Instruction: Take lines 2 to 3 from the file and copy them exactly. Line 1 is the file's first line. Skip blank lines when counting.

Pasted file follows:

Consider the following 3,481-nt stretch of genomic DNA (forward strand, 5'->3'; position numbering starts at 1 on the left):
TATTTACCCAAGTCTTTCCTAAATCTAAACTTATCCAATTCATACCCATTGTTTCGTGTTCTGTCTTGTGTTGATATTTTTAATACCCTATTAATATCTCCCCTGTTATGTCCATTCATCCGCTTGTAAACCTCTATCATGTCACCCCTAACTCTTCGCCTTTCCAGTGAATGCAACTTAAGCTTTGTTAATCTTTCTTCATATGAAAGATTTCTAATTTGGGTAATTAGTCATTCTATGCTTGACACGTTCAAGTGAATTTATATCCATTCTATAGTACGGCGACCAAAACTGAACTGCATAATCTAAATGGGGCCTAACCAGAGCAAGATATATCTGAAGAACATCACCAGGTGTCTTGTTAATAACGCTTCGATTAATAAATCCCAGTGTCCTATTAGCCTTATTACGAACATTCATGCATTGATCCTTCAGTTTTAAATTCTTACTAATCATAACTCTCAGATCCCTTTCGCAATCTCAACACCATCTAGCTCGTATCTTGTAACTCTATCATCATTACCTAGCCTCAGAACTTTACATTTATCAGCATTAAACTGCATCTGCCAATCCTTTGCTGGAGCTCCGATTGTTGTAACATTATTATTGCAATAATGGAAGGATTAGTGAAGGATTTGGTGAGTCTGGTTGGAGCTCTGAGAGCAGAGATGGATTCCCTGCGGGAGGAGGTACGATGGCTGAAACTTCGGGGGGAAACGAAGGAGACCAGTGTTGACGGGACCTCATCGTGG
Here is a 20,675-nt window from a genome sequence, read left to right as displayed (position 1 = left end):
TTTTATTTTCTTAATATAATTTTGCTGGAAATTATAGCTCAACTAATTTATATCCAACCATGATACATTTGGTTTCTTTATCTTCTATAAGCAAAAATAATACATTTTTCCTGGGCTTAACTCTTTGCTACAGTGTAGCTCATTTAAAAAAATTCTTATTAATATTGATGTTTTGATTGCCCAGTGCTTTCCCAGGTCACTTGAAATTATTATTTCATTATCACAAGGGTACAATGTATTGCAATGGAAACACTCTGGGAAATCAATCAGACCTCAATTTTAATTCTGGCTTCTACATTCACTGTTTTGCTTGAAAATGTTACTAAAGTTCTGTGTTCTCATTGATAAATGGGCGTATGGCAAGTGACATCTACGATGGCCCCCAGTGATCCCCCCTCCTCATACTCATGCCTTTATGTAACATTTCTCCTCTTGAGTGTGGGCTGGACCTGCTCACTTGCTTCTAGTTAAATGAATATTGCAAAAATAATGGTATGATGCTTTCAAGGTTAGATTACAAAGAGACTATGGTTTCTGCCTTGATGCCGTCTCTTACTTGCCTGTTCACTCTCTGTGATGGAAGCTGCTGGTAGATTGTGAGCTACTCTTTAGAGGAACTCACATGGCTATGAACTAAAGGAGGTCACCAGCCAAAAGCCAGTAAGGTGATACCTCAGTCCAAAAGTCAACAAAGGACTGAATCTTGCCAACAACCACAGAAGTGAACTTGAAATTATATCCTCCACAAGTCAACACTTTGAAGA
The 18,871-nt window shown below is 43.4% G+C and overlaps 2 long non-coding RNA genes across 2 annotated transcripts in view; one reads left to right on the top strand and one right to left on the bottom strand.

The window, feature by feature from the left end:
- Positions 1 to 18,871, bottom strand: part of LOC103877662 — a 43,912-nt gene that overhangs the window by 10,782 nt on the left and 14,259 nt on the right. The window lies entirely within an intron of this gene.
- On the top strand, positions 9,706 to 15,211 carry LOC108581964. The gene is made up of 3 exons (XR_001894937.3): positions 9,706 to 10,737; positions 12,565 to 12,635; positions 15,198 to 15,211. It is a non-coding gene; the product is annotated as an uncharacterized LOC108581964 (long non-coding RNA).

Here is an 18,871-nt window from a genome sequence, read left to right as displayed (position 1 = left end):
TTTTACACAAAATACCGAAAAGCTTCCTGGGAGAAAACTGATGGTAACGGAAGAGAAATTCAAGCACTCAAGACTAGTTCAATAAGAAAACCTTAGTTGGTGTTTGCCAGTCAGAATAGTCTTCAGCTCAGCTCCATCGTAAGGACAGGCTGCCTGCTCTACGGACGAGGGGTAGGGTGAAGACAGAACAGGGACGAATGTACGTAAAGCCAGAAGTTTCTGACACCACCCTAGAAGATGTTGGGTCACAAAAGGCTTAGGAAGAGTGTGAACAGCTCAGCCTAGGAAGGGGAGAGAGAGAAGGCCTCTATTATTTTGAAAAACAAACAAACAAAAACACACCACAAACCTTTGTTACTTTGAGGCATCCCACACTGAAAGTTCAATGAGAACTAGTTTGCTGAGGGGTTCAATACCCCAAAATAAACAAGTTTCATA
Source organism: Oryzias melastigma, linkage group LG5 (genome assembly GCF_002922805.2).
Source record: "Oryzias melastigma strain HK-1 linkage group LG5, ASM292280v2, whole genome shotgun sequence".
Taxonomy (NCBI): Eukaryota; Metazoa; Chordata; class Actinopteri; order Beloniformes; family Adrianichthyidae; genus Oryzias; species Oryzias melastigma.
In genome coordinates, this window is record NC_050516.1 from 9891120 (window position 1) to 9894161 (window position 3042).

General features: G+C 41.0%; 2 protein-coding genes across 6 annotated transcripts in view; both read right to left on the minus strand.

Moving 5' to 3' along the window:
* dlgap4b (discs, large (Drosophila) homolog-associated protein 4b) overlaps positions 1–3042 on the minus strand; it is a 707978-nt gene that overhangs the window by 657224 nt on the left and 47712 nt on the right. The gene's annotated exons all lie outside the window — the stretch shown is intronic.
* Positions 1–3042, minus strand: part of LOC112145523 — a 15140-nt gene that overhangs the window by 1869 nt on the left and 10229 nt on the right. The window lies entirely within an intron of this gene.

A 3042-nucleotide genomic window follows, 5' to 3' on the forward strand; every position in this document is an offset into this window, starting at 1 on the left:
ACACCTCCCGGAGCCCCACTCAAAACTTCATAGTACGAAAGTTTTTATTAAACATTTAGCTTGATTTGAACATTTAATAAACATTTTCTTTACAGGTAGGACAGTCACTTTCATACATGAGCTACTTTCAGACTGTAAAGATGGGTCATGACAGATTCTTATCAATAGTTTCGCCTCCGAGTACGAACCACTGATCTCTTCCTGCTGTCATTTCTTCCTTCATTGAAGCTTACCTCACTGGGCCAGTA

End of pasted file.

TATTTACCCAAGTCTTTCCTAAATCTAAACTTATCCAATTCATACCCATTGTTTCGTGTTCTGTCTTGTGTTGATATTTTTAATACCCTATTAATATCTCCCCTGTTATGTCCATTCATCCGCTTGTAAACCTCTATCATGTCACCCCTAACTCTTCGCCTTTCCAGTGAATGCAACTTAAGCTTTGTTAATCTTTCTTCATATGAAAGATTTCTAATTTGGGTAATTAGTCATTCTATGCTTGACACGTTCAAGTGAATTTATATCCATTCTATAGTACGGCGACCAAAACTGAACTGCATAATCTAAATGGGGCCTAACCAGAGCAAGATATATCTGAAGAACATCACCAGGTGTCTTGTTAATAACGCTTCGATTAATAAATCCCAGTGTCCTATTAGCCTTATTACGAACATTCATGCATTGATCCTTCAGTTTTAAATTCTTACTAATCATAACTCTCAGATCCCTTTCGCAATCTCAACACCATCTAGCTCGTATCTTGTAACTCTATCATCATTACCTAGCCTCAGAACTTTACATTTATCAGCATTAAACTGCATCTGCCAATCCTTTGCTGGAGCTCCGATTGTTGTAACATTATTATTGCAATAATGGAAGGATTAGTGAAGGATTTGGTGAGTCTGGTTGGAGCTCTGAGAGCAGAGATGGATTCCCTGCGGGAGGAGGTACGATGGCTGAAACTTCGGGGGGAAACGAAGGAGACCAGTGTTGACGGGACCTCATCGTGG
Here is a 20,675-nt window from a genome sequence, read left to right as displayed (position 1 = left end):